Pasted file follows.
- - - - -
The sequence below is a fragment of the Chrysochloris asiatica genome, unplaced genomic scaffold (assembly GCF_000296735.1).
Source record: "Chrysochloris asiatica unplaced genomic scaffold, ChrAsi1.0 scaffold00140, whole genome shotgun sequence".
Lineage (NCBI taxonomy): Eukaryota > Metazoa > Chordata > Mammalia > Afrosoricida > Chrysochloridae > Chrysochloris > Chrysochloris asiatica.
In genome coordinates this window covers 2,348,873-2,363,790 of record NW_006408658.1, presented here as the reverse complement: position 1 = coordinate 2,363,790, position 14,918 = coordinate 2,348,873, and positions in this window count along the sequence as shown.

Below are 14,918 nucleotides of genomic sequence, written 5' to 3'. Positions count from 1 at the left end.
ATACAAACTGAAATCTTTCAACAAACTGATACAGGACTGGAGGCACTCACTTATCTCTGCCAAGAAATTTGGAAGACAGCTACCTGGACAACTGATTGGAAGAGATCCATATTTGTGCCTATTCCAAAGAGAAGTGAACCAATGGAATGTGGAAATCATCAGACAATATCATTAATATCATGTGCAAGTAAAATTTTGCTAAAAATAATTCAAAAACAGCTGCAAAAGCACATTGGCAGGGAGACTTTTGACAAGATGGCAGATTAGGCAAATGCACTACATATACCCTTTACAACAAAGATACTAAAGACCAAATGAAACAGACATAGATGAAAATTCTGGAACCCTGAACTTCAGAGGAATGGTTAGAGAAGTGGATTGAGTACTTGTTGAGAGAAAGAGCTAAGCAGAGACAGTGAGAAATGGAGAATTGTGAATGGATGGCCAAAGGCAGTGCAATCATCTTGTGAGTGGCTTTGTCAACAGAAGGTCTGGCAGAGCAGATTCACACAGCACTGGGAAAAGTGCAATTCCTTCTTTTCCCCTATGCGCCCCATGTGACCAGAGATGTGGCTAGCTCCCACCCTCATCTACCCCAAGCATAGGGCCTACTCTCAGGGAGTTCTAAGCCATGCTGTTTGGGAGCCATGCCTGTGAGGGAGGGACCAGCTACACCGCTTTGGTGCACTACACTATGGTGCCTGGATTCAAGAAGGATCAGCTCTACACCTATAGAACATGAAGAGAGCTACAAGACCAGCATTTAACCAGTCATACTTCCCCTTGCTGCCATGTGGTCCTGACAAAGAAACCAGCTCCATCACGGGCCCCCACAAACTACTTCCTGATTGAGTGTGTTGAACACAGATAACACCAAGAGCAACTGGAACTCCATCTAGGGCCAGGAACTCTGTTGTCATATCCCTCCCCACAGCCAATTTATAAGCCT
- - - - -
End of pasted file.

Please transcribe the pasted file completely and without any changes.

The sequence below is a fragment of the Chrysochloris asiatica genome, unplaced genomic scaffold (assembly GCF_000296735.1).
Source record: "Chrysochloris asiatica unplaced genomic scaffold, ChrAsi1.0 scaffold00140, whole genome shotgun sequence".
Lineage (NCBI taxonomy): Eukaryota > Metazoa > Chordata > Mammalia > Afrosoricida > Chrysochloridae > Chrysochloris > Chrysochloris asiatica.
In genome coordinates this window covers 2,348,873-2,363,790 of record NW_006408658.1, presented here as the reverse complement: position 1 = coordinate 2,363,790, position 14,918 = coordinate 2,348,873, and positions in this window count along the sequence as shown.

Below are 14,918 nucleotides of genomic sequence, written 5' to 3'. Positions count from 1 at the left end.
ATACAAACTGAAATCTTTCAACAAACTGATACAGGACTGGAGGCACTCACTTATCTCTGCCAAGAAATTTGGAAGACAGCTACCTGGACAACTGATTGGAAGAGATCCATATTTGTGCCTATTCCAAAGAGAAGTGAACCAATGGAATGTGGAAATCATCAGACAATATCATTAATATCATGTGCAAGTAAAATTTTGCTAAAAATAATTCAAAAACAGCTGCAAAAGCACATTGGCAGGGAGACTTTTGACAAGATGGCAGATTAGGCAAATGCACTACATATACCCTTTACAACAAAGATACTAAAGACCAAATGAAACAGACATAGATGAAAATTCTGGAACCCTGAACTTCAGAGGAATGGTTAGAGAAGTGGATTGAGTACTTGTTGAGAGAAAGAGCTAAGCAGAGACAGTGAGAAATGGAGAATTGTGAATGGATGGCCAAAGGCAGTGCAATCATCTTGTGAGTGGCTTTGTCAACAGAAGGTCTGGCAGAGCAGATTCACACAGCACTGGGAAAAGTGCAATTCCTTCTTTTCCCCTATGCGCCCCATGTGACCAGAGATGTGGCTAGCTCCCACCCTCATCTACCCCAAGCATAGGGCCTACTCTCAGGGAGTTCTAAGCCATGCTGTTTGGGAGCCATGCCTGTGAGGGAGGGACCAGCTACACCGCTTTGGTGCACTACACTATGGTGCCTGGATTCAAGAAGGATCAGCTCTACACCTATAGAACATGAAGAGAGCTACAAGACCAGCATTTAACCAGTCATACTTCCCCTTGCTGCCATGTGGTCCTGACAAAGAAACCAGCTCCATCACGGGCCCCCACAAACTACTTCCTGATTGAGTGTGTTGAACACAGATAACACCAAGAGCAACTGGAACTCCATCTAGGGCCAGGAACTCTGTTGTCATATCCCTCCCCACAGCCAATTTATAAGCCT